- The Washington Times - Thursday, February 12, 2009

RELIGIOUS LIBERTY

Members of Congress are calling on the ambassador of Sri Lanka to urge his government to defeat a bill that would criminalize attempts to convert citizens of the South Asian nation from one religion to another.

“We believe that this proposed legislation will harm, not protect, the freedom of religion of the Sri Lankan people,” 15 House Democrats and Republicans said in a letter to Ambassador Jaliya Chitran Wickramasuriya.

“This anti-conversion bill is over-broad and targets all religious conversions, not just ‘unethical conversions.’ ”

The bill, titled “Prohibition of Forcible Conversion,” is supported by the Buddhist National Heritage Party, which is a minor partner in the ruling coalition. The measure would impose fines up to $4,425 and prison terms of up to seven years for religious activists convicted of using “force, fraud or allurement” to convert others to their beliefs.

The Sri Lanka Constitution recognizes Buddhism, practiced by more than 70 percent of the population of about 20 million, as the “foremost” religion, but also guarantees religious liberty to other faiths.

“The right to worship as dictated by one’s conscience is a basic fundamental human right and one that is the foundation of any truly free society,” said Rep. Todd Akin, Missouri Republican, who organized the congressional letter with the help of the Washington-based Becket Fund for Religious Liberty.

Former Sri Lankan Ambassador Bernard A.B. Goonetilleke last year predicted the bill would never “see the light of day,” after the measure was stalled in parliament in 2004. However, it resurfaced and is expected to pass sometime this month, according to a report in Sri Lanka from the Mission Network News (MNN), a global Christian media group.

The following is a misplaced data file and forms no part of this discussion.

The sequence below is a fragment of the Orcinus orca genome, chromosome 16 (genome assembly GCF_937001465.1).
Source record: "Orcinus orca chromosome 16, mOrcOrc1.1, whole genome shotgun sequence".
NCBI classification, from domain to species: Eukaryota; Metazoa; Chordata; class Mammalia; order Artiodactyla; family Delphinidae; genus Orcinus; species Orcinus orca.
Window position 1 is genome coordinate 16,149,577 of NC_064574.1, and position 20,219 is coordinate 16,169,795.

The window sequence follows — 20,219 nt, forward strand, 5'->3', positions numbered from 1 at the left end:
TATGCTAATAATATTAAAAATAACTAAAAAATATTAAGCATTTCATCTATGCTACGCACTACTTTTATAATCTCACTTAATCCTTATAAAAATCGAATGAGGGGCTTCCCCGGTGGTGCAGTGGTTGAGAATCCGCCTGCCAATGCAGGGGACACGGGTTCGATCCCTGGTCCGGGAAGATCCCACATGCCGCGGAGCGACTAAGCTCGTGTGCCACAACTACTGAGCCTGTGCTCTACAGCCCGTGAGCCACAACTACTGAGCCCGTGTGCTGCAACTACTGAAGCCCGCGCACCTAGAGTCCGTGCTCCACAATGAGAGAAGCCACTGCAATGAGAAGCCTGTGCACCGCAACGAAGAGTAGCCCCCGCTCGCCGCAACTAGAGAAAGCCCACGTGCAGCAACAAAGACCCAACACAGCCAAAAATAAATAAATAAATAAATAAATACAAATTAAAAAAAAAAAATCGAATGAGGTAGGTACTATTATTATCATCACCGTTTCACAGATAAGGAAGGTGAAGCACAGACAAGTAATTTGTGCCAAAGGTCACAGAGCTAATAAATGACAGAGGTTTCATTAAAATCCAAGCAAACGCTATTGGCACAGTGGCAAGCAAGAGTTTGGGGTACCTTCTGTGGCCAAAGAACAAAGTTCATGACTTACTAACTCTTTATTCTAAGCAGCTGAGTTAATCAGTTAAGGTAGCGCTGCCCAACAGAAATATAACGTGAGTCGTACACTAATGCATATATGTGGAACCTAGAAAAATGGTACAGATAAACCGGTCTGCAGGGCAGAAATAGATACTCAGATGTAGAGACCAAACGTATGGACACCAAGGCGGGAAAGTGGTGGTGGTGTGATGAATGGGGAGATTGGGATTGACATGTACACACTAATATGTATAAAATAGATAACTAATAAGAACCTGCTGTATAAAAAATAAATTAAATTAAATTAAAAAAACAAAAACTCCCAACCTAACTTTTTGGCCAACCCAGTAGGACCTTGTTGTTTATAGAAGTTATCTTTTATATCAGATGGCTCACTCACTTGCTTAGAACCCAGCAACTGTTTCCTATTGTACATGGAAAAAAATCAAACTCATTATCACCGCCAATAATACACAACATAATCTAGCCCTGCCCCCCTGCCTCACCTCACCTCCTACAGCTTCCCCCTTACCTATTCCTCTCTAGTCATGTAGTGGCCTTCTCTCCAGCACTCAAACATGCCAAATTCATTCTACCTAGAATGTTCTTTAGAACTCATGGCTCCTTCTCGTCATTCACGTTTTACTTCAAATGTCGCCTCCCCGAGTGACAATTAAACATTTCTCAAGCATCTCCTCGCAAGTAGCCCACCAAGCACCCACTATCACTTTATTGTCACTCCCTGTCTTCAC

Christian missionaries in Sri Lanka feel threatened by the proposed legislation.

“Our missionaries only want to share the love of Christ with the people of Sri Lanka,” K.P. Yohannan, president of the missionary group, Gospel for Asia, told MNN. “They are not forcing anyone to change their faith.”

The congressional letter was also signed by: Democratic Reps. Bart Gordon of Tennessee, Maurice D. Hinchey of New York, Rush D. Holt of New Jersey, Jim McGovern of Massachusetts and Michael E. McMahon of New York; and Republican Reps. Robert B. Aderholt of Alabama, Paul Broun of Georgia, Trent Franks of Arizona, Scott Garrett of New Jersey, Bob Inglis of South Carolina, Thaddeus McCotter of Michigan, John M. McHugh of New York, Joe Pitts of Pennsylvania and Frank R. Wolf of Virginia.

NEW CHAIRMAN

Former Sen. Chuck Hagel took over the chairmanship of the Atlantic Council of the United States on Wednesday, citing the need for the Washington-based think tank to tackle the “critical and complex global challenges” facing the Atlantic alliance.

“Whether the matter is Afghanistan and Pakistan, energy security and climate or dealing with a rising China and resurgent Russia, trans-Atlantic cooperation has never been more essential,” said the two-term Nebraska Republican who resigned his Senate seat last year.

Brent Scowcroft, a former national security adviser and chairman of the council’s International Advisory Board, praised Mr. Hagel’s “well-deserved reputation for supporting and advancing U.S. foreign policy interests without regard for partisan considerations.”

Mr. Hagel replaces retired Marine Gen. James L. Jones, now national security adviser to President Obama. Mr. Hagel, a decorated Vietnam War veteran, served on the Foreign Relations and Banking, Housing and Urban Affairs committees.

Call Embassy Row at 202/636-3297, fax 202/832-7278 or e-mail jmorrison@washingtontimes.com.

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